Although with the addition of synths (supplied by Patrick Feehan), subsequent instrumental set, THE SPEED OF SOUND (1988) {*7}, saw the guitarist once more taking a laidback solo approach; the aviation themes of the record even went as far as including the obligatory rendition, this time through The TORNADOS’ `Telstar’.
Issued on Roadrunner Records, 1990’s THE DIVA STATION {*5} brought in the talents of Aynsley Dunbar (acoustic drums), Davey Faragher (electric bass) and guest vox from Davey Pattison, although it was another experimental affair, illustrating Ronnie’s restless creative energy; the solitary cover came in the shape of Lorraine Ellison’s `Stay With Me’. MUTATIS MUTANDIS (1991) {*4}, MUSIC FROM HERE (1994) {*4} and MR BONES (1996) {*4} packed about the same punch; the latter soundtrack piece achieving cult status when accompanying the Sega video game. While there was a bit of glory when SAMMY HAGAR asked his old buddies in MONTROSE to accompany him on his 1997 set, “Marching To Mars”, Ronnie was content to deliver the odd solo set. Self-released and instrumental to the core, ROLL OVER AND PLAY LIVE (1999) {*4} and BEARINGS (1999) {*4} completed a trying time for one of rock great guitar heroes.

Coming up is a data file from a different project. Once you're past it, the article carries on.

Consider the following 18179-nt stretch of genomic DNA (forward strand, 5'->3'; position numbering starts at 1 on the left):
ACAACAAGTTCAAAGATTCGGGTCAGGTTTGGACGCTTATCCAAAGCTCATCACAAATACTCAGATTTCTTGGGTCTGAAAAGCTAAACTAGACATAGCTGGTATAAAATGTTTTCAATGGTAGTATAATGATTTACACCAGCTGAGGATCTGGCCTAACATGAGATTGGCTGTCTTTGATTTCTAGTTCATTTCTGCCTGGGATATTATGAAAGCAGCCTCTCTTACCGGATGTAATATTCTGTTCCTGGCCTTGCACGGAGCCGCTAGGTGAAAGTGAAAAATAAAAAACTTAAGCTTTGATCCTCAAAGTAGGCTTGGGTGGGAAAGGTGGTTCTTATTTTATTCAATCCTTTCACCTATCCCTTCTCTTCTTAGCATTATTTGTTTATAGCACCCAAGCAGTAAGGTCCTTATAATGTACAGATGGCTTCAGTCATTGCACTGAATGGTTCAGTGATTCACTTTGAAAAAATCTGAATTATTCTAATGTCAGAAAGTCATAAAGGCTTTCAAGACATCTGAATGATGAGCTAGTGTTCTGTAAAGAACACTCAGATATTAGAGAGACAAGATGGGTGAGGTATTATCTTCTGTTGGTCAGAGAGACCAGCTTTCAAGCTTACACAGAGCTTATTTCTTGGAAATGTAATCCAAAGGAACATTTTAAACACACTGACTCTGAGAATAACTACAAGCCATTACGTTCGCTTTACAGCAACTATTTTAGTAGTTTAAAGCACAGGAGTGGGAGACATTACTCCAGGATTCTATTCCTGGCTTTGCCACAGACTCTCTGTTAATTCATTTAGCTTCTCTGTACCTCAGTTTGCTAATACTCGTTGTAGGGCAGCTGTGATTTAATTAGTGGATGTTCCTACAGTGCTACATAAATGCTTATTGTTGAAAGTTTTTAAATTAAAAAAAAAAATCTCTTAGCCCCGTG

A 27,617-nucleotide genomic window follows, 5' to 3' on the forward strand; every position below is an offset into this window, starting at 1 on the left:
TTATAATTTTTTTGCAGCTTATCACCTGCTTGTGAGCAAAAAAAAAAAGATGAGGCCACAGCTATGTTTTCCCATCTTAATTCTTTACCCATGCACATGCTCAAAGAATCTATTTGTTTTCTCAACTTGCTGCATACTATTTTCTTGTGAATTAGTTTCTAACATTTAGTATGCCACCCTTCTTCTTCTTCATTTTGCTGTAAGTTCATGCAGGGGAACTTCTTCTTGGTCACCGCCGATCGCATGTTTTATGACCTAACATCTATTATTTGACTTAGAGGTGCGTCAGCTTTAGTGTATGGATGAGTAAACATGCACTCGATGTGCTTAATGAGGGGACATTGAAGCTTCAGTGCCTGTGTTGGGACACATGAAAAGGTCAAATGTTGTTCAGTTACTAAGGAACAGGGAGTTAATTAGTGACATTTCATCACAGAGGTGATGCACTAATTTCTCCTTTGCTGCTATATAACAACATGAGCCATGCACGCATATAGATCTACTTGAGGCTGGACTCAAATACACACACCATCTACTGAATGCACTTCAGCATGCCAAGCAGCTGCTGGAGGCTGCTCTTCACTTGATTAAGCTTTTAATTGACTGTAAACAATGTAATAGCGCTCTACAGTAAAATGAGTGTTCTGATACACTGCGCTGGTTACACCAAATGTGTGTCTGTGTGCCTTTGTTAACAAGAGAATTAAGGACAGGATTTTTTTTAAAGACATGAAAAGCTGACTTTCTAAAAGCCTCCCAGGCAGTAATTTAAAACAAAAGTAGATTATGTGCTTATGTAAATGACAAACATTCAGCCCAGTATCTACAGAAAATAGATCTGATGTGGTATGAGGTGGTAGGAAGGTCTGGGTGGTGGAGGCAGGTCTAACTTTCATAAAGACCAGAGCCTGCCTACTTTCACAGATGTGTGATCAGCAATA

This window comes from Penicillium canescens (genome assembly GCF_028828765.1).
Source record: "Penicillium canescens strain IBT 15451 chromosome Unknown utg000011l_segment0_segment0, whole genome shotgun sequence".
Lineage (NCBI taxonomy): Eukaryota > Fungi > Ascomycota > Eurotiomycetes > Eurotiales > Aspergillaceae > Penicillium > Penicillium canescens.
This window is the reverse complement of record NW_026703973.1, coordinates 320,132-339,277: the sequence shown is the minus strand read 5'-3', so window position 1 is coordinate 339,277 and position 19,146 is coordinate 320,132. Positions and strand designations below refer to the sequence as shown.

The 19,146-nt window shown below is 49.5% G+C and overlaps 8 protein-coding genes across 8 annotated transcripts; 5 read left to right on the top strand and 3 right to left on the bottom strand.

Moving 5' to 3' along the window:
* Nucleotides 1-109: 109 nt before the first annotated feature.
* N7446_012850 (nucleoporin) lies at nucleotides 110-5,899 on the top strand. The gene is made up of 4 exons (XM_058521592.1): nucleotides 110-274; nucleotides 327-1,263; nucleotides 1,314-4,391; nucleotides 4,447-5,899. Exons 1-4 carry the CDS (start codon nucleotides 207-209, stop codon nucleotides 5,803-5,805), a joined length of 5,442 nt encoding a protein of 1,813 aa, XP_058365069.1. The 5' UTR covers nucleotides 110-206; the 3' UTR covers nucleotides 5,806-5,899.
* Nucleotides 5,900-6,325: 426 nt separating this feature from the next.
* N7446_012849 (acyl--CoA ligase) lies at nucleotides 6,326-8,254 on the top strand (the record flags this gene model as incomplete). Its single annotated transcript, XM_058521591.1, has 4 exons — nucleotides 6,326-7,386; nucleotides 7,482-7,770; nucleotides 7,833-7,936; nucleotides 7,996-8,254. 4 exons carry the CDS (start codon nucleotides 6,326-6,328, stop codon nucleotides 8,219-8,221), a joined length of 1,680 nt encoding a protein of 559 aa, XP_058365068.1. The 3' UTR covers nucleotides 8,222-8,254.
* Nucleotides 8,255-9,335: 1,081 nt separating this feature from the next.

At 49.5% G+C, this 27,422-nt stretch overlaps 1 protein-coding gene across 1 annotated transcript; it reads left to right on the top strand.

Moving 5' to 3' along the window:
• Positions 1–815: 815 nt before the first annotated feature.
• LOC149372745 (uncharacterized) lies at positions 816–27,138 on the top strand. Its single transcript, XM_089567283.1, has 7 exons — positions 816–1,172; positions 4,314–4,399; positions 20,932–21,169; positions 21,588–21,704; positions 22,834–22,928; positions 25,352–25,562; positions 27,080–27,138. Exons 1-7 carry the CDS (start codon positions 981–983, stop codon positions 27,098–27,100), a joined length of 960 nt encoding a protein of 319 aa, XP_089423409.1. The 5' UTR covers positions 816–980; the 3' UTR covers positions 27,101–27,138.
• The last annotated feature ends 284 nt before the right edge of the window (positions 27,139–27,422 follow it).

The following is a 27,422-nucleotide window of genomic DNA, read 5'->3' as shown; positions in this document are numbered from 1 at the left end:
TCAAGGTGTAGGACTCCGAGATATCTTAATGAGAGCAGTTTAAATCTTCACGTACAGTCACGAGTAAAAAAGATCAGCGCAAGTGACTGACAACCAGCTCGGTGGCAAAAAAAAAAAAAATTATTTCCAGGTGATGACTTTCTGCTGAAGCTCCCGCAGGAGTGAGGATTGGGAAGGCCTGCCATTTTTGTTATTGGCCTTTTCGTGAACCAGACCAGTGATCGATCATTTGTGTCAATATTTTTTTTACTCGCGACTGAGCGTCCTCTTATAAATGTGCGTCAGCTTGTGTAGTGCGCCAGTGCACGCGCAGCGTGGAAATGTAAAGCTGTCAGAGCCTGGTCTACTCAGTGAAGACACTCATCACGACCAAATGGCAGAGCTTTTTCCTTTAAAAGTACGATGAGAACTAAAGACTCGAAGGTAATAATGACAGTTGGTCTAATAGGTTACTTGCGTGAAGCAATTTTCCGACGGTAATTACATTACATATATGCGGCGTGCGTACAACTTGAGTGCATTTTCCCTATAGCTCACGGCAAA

And finally there was GAMMA 4 (2000) {*6}, a nice attempt to re-unite an understated rock band; Ronnie, Davey Pattison, Glen Letsch, Denny Carmassi and keyboard player Edward Roth, producing a rip-roaring comeback set featuring a version of ASHTON, GARDNER & DYKE’s `Resurrection Shuffle’.
Ronnie would duly perform with a reunited MONTROSE for the odd tour (Keith St. John would be his most prominent lead vocalist), but when prostate cancer, diagnosed in 2006, became terminal in the coming years, and suffering from long-term depression, he chose to end his life (by a single gunshot to the head) at his Millbrae, California home on March 3, 2012. He was survived by his wife, Leighsa, a son, a daughter and five grandchildren.
© MC Strong 1994-2004 / rev-up MCS Feb2013